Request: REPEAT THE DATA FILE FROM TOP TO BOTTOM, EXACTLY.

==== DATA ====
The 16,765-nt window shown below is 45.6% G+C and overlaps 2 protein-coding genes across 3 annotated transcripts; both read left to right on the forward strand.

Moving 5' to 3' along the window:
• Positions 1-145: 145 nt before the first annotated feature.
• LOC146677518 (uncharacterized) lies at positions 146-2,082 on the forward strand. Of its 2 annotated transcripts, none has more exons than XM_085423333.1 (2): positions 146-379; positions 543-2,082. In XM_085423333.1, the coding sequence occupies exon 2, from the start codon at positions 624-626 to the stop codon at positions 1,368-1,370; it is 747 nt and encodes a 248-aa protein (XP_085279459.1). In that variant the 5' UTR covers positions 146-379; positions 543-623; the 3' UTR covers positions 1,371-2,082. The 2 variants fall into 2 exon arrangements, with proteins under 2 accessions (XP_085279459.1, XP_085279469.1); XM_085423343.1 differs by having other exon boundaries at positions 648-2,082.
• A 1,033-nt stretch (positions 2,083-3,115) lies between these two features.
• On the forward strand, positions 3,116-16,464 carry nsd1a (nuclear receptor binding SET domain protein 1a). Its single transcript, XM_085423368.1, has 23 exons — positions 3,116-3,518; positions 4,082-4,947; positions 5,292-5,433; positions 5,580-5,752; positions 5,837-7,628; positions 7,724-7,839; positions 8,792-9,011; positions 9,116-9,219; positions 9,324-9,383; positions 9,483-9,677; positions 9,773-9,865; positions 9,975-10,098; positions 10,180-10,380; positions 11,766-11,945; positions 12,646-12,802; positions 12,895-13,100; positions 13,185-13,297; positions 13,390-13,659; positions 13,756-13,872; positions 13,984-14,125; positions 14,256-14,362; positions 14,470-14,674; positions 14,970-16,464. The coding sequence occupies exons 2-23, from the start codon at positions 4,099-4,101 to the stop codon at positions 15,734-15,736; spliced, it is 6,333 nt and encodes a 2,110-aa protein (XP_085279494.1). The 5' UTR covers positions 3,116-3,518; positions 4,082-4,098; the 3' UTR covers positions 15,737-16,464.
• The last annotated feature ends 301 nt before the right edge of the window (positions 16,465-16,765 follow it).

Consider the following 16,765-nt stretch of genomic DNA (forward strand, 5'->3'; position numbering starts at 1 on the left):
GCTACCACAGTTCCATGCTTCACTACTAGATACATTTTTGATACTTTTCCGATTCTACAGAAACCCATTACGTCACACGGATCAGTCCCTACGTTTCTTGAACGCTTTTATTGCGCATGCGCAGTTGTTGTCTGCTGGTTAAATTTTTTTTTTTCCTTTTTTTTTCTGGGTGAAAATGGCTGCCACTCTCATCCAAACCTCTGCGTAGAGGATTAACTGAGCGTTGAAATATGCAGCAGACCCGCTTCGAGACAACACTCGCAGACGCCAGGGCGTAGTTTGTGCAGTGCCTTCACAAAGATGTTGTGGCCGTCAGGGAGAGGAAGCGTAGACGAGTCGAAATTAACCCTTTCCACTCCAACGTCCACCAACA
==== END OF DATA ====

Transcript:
The 16,765-nt window shown below is 45.6% G+C and overlaps 2 protein-coding genes across 3 annotated transcripts; both read left to right on the forward strand.

Moving 5' to 3' along the window:
• Positions 1-145: 145 nt before the first annotated feature.
• LOC146677518 (uncharacterized) lies at positions 146-2,082 on the forward strand. Of its 2 annotated transcripts, none has more exons than XM_085423333.1 (2): positions 146-379; positions 543-2,082. In XM_085423333.1, the coding sequence occupies exon 2, from the start codon at positions 624-626 to the stop codon at positions 1,368-1,370; it is 747 nt and encodes a 248-aa protein (XP_085279459.1). In that variant the 5' UTR covers positions 146-379; positions 543-623; the 3' UTR covers positions 1,371-2,082. The 2 variants fall into 2 exon arrangements, with proteins under 2 accessions (XP_085279459.1, XP_085279469.1); XM_085423343.1 differs by having other exon boundaries at positions 648-2,082.
• A 1,033-nt stretch (positions 2,083-3,115) lies between these two features.
• On the forward strand, positions 3,116-16,464 carry nsd1a (nuclear receptor binding SET domain protein 1a). Its single transcript, XM_085423368.1, has 23 exons — positions 3,116-3,518; positions 4,082-4,947; positions 5,292-5,433; positions 5,580-5,752; positions 5,837-7,628; positions 7,724-7,839; positions 8,792-9,011; positions 9,116-9,219; positions 9,324-9,383; positions 9,483-9,677; positions 9,773-9,865; positions 9,975-10,098; positions 10,180-10,380; positions 11,766-11,945; positions 12,646-12,802; positions 12,895-13,100; positions 13,185-13,297; positions 13,390-13,659; positions 13,756-13,872; positions 13,984-14,125; positions 14,256-14,362; positions 14,470-14,674; positions 14,970-16,464. The coding sequence occupies exons 2-23, from the start codon at positions 4,099-4,101 to the stop codon at positions 15,734-15,736; spliced, it is 6,333 nt and encodes a 2,110-aa protein (XP_085279494.1). The 5' UTR covers positions 3,116-3,518; positions 4,082-4,098; the 3' UTR covers positions 15,737-16,464.
• The last annotated feature ends 301 nt before the right edge of the window (positions 16,465-16,765 follow it).

Consider the following 16,765-nt stretch of genomic DNA (forward strand, 5'->3'; position numbering starts at 1 on the left):
GCTACCACAGTTCCATGCTTCACTACTAGATACATTTTTGATACTTTTCCGATTCTACAGAAACCCATTACGTCACACGGATCAGTCCCTACGTTTCTTGAACGCTTTTATTGCGCATGCGCAGTTGTTGTCTGCTGGTTAAATTTTTTTTTTTCCTTTTTTTTTCTGGGTGAAAATGGCTGCCACTCTCATCCAAACCTCTGCGTAGAGGATTAACTGAGCGTTGAAATATGCAGCAGACCCGCTTCGAGACAACACTCGCAGACGCCAGGGCGTAGTTTGTGCAGTGCCTTCACAAAGATGTTGTGGCCGTCAGGGAGAGGAAGCGTAGACGAGTCGAAATTAACCCTTTCCACTCCAACGTCCACCAACA